On Overdose Awareness Day, Deaths Will Soon Top 2019 Total

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The International Overdose Awareness Day Parade in City of Laredo, Texas, 2018. Photo by CityofLaredo via Flickr.

August 31 marks another International Overdose Awareness Day—one dedicated to fostering a better understanding of what leads to substance use disorders and reducing the stigma clouding drug-related deaths—but this year’s occasion finds many regions reeling from an increase in overdoses in 2020.

This sharp increase across America is being blamed on the COVID-19 pandemic, as many cite the stressors that come with isolation, deep unemployment and a lack of accessible addiction programs during lockdown.

According to a recent Sienna Research Institute Poll, 59 percent of New Yorkers report knowing someone who has struggled with opioid abuse during COVID-19, and this problem has only gotten worse—in New York and across the country.

Opioid disorder studies have long correlated drug use with greater rates of infectious disease, homelessness, and unemployment—all of these made much worse by the COVID-19 crisis.

“The epidemic within a pandemic rages on,” wrote Don Levy, Siena College Research Institute (SCRI)’s director, in the Poll report.

On this International Overdose Awareness Day, families in Connecticut are coming together with purple-awareness ribbons to remember those they have lost to overdoses while trying to push for additional federal funding for programs that have been hit hard by the pandemic.

Connecticut Senator Richard Blumenthal revealed last week startling new statistics, saying “there’s been a 22 percent increase in opioid overdose deaths in 2020.”

At this rate, Blumenthal told a local NBC affiliate, Connecticut will soon surpass last year’s record of 1,200 overdose deaths.

“We’re setting records,” Blumenthal said. “Not in a good way.”

John Lally, a psychiatric nurse practitioner in Ellington, Connecticut, lost his son Tim in 2016 due to an overdose. Lally told reporters that he will be celebrating this year’s Awareness Day remembering his son’s legacy.

When asked about the intersection between the pandemic and the drug crisis, Lally told the NBC affiliate, “When people lose that connection with others, with human beings, they start feeling isolated and alone,” noting that these are stressful times for everyone, but that the stressors could be more intensely felt by those battling substance-use disorders.

Connecticut is not the only state reeling from opioid overdoses.

In Maine, the first three months of 2020 saw a 23 percent uptick in overdoses from the last quarter of 2019, putting Maine on track to exceed the 418 overdose deaths in 2017—its deadliest year on record.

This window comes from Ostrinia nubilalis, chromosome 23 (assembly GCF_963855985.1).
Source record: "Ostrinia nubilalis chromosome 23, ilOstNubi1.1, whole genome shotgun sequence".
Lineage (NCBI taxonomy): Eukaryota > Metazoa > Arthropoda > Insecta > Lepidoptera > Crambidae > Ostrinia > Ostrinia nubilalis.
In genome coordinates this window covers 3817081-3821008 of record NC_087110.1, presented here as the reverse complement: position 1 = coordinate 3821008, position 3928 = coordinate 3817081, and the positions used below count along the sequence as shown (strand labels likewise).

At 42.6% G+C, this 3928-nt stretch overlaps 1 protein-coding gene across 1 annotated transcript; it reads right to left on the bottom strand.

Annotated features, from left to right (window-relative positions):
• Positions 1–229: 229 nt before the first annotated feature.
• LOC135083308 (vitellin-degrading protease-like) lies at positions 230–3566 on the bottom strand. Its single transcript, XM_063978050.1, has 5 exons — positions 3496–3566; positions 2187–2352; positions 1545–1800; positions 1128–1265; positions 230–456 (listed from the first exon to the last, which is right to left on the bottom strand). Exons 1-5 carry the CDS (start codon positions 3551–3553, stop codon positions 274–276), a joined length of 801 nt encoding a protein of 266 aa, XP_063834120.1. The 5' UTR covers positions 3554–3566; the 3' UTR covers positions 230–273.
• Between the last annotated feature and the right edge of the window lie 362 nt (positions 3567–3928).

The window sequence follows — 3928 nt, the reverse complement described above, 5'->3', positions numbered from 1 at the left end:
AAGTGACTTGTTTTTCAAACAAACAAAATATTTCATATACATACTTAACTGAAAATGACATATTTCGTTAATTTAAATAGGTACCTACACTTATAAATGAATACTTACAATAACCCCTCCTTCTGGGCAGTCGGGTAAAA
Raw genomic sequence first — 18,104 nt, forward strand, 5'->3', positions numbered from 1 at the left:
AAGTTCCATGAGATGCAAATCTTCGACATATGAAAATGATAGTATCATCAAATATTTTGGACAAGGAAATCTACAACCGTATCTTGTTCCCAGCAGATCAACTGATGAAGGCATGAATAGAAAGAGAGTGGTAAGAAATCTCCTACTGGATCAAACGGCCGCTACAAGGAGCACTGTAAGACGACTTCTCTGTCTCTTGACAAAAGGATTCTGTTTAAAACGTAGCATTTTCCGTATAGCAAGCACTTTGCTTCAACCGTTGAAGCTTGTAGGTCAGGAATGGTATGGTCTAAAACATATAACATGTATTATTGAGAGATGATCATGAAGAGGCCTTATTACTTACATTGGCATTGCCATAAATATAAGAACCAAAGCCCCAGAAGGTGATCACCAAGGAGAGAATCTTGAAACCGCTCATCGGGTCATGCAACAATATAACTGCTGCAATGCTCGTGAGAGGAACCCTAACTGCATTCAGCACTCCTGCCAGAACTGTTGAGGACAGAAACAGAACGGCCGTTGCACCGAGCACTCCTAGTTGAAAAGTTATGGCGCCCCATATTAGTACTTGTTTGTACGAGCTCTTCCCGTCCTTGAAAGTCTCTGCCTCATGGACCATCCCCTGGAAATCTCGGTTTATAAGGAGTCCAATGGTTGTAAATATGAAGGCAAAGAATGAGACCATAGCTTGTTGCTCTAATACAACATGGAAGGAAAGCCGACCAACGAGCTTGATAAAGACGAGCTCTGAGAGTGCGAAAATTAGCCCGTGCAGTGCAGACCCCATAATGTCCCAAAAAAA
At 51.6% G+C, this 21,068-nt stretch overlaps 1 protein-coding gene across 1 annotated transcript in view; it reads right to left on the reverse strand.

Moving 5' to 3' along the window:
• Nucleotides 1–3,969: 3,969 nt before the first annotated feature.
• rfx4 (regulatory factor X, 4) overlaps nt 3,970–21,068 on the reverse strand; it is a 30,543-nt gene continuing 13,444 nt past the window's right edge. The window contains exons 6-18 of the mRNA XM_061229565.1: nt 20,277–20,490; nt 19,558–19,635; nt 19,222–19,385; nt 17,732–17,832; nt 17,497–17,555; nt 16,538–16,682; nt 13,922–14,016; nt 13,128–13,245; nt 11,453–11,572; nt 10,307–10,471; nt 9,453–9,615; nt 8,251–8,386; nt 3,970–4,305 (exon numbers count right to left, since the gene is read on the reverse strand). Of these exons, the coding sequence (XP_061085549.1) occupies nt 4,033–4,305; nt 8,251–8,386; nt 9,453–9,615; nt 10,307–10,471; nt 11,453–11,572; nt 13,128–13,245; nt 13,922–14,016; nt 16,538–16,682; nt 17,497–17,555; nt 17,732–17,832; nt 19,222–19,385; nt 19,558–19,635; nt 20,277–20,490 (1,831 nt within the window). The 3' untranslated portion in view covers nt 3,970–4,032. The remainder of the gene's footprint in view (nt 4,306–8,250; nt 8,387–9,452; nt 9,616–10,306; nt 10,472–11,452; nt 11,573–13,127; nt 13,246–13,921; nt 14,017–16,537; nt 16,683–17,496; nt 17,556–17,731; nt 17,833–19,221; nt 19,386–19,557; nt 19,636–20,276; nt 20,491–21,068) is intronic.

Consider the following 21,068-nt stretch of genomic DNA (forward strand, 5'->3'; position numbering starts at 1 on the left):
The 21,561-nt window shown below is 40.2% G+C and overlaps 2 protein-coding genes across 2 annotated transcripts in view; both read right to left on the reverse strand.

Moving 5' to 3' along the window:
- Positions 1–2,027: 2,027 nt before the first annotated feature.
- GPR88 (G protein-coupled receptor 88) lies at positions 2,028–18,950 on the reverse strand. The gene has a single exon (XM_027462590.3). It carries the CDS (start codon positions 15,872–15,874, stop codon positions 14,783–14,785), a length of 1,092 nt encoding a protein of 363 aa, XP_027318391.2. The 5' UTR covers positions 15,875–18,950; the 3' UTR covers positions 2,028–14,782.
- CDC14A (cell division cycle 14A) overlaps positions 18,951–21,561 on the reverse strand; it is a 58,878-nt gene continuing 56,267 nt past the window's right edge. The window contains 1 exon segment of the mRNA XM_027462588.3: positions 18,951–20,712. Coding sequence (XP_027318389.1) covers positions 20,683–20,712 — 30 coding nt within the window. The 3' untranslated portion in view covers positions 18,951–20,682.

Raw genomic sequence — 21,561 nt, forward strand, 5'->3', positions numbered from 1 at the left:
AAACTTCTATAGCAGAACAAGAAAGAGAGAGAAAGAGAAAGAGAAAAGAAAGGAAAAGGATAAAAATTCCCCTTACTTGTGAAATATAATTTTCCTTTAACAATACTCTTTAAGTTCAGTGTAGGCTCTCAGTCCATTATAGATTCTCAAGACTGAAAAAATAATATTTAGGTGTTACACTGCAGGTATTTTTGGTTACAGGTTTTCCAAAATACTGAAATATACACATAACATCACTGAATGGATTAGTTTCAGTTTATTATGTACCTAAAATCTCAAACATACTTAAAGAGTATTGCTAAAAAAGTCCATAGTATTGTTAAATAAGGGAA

Arizona’s pandemic-related stay-at-home orders went into effect at the end of March, followed by a subsequent spike in overdose deaths in April and May. Tucson.com attributes these deaths to the “reduced opportunities for assistance and care, including volunteer groups and other social services that have been negatively impacted by COVID-19.”

New Jersey has seen recent opioid overdoses already reach a point 20 percent higher this year than last year, while West Virginia is also seeing a “substantial increase” of overdoses in 2020 compared to 2019.

And in Denver, Co., there has been an 83 percent increase in overdose deaths in the first half of 2020, while the number of fentanyl-related overdose deaths increased 354 percent in that same timeframe.

Clearly, advocates say more has to be done to help substance use disorder sufferers, noting that opioid outreach efforts have been difficult during the pandemic.

To try to ensure that sufferers are getting the outreach they need, one county in Maryland has gotten creative in its ways to help those with drug addictions, the Capital Gazette reports.

Since patients can’t come into treatment facilities due to the coronavirus, county health workers will go to them in a “wellmobile” — an outfitted bus that passes out Narcan, a nasal spray that can reverse the effects of an overdose.

“We saw a situation with COVID-19 where [the virus] came and we were unable to meet people where they are,” Kevin Simmons, Annapolis, Md., emergency management director said.

“We would go out in the community and do outreach but once the governor declared a safer at home order, a lot of our programs weren’t able to [operate].”

Because of the “wellmobile,” the health workers can also administer buprenorphine and provide fentanyl test strips to reduce the risk of overdose for individuals who are not yet committed to treatment, the Capital Gazette details.

In Wellsville, Ny., the community is coming together tonight to remember loved ones and advocate for “understanding, compassion, and change.”

“By coming together to remember them, we stand together to say that more needs to be done to end overdose in our community,” Stacey O’Dell, Opioid Committee Member and Prevention Educator for Steuben Council on Addictions, told Wellsville Daily.

“Overdose can affect anybody and one of the messages of this day is that the people who overdose are our sons, daughters, mothers, fathers, brothers and sisters – they are loved and they are missed,” O’Dell concluded.

Additional Reading: Native Americans Died of Opioids At High Rates

Andrea Cipriano is a staff writer for TCR. 

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